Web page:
a great opportunity for Seaside to lead the
rest of the Coast toward a high level of pre-
With an opening to ﬁ ll, councilors invited
residents of Ward 1 to apply for the seat for-
merly occupied by Barber. Barber had served
two years of his four-year council term.
Applicants must live in Seaside’s Ward
1 and have resided in the city for at least
one year. Candidates must submit a written
questionnaire and gather at least 10 sup-
porting signatures from Ward 1 residents.
A 30-day ﬁ ling deadline is expected,
Two seats remain unﬁ lled on the city’s
seven-member Planning Commission with
the departure of former Commissioner
Horning and Robert Perkel. Two candi-
dates, David Posalski and Teri Carpenter,
submitted applications. Both were nominat-
ed for consideration.
“Serving on a commission or committee
in Seaside is a wonderful opportunity,” City
Manager Mark Winstanley said. “Every-
body has an interest in something and we
virtually have a committee for you, no mat-
ter what you’re interested in.”
Other openings include vacancies on the
Civic and Convention Center Commission,
the Community Center and Senior Com-
mission, and the Transportation Advisory
Committee. Former Councilor Don Johnson
PERMIT NO. 97
See Council, Page 8A
Utti nominated for McDonald’s All-American game
By Gary Henley
As the Seaside girls basketball
team stands at a most respectable
7-2 record, standout, Maddi Utti,
received one more honor. Seaside
senior basketball player Utti may
have been listed under the wrong
state, but she is included on the list
of players nominated for the Mc-
Donald’s All-American game.
The list includes the top basket-
ball senior talent from each state.
Utti’s name appears under the best
players in California.
Ironically, that’s where Utti will
head after graduating, having al-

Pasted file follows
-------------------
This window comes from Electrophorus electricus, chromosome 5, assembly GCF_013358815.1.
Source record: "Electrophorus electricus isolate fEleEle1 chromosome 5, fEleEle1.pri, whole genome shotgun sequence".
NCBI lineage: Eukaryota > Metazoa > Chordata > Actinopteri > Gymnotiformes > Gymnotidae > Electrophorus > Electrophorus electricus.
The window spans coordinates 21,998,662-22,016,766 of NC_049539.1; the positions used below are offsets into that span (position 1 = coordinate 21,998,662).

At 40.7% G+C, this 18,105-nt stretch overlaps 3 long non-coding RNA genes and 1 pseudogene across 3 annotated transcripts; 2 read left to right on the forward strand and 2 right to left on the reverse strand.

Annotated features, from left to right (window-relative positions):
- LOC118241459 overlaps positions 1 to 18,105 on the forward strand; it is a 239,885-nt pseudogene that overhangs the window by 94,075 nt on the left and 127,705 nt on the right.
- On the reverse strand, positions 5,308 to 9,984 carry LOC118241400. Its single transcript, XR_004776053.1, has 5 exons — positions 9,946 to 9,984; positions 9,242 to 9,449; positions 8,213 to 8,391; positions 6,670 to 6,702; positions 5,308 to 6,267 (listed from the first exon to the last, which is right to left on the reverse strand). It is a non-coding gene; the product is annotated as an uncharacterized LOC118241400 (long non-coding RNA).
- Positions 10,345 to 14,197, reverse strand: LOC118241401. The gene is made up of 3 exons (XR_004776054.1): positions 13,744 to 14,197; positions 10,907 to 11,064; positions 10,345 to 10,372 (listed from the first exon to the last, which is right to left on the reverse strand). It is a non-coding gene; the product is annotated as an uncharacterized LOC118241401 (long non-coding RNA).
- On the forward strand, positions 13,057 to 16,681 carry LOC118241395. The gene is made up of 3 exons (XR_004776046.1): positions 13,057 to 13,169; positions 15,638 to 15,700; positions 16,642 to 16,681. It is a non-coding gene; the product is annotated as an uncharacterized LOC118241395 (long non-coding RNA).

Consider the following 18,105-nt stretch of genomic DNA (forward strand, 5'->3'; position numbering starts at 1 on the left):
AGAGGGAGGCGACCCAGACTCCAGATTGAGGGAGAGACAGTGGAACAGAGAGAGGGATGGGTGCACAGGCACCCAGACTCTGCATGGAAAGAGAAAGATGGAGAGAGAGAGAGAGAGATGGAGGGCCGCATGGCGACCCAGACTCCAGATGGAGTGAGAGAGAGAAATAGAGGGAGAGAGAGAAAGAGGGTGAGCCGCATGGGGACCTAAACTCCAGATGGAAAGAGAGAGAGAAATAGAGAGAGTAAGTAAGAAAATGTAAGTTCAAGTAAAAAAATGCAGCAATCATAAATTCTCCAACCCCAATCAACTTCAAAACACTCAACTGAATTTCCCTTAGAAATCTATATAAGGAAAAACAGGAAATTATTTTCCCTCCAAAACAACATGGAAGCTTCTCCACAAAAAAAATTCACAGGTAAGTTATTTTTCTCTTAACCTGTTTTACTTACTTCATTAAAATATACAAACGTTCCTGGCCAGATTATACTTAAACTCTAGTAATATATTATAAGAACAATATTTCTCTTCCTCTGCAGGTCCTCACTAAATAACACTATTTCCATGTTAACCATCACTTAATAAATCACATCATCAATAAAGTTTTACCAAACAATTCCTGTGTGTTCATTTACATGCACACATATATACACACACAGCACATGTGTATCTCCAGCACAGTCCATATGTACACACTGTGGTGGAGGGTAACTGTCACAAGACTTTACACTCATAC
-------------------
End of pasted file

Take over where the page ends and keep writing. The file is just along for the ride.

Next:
ready signed a letter-of-intent to
play at Fresno State next year.
Utti is one of the team leaders for
a squad that stands at 7-2 — third
behind Banks and Valley Catholic
— in the 4A-1 Cowapa League.
On Friday, Jan. 13, Utti scored 16
points and had eight rebounds with
seven steals, as the No. 11-ranked
Gulls improved to 7-2 overall.
Seaside jumped out to its usu-
al big lead against the Cubs, and
scored just enough points in the
fourth quarter to hold off Newport
for a 37-31 win, in a nonleague girls
basketball game played at Broad-
way Middle School.
The Lady Gulls made three free
throws in the ﬁ nal period … and
that was it, as Newport did not score
a single point over the ﬁ nal four
Utti capped an early 9-0 run for
the Gulls, that gave Seaside a com-
fortable 19-6 lead early in the sec-
The Cubs fought their way back
into the game behind 3-pointers
from Tehya Woodruff, Halle Hargett
and Madison Hargett in the second
half, with the ﬁ nal trey coming at
the 4:00 mark of the fourth quarter,
bringing Newport to within 34-31.
Utti made 1-of-2 free throws and
Jetta Ideue hit 2-for-4 over the ﬁ nal
2:43 to clinch the win for Seaside.
“It was a tough, often ugly slog
in the old Broadway gym,” said
Seaside coach Mike Hawes. “The
turnovers were reminiscent of
middle school games — 27, and a
cool 29 percent ﬁ eld goal percent-
age ensured a close, choppy game
“We just could not get any
rhythm, either in hanging onto the
ball or making a shot,” he added.
Sydney Villegas had eight re-
bounds and eight rebounds for Sea-
side, and the Gulls ﬁ nished with 18
JEFF TER HAR/FOR SEASIDE SIGNAL
Maddi Utti shoots from outside against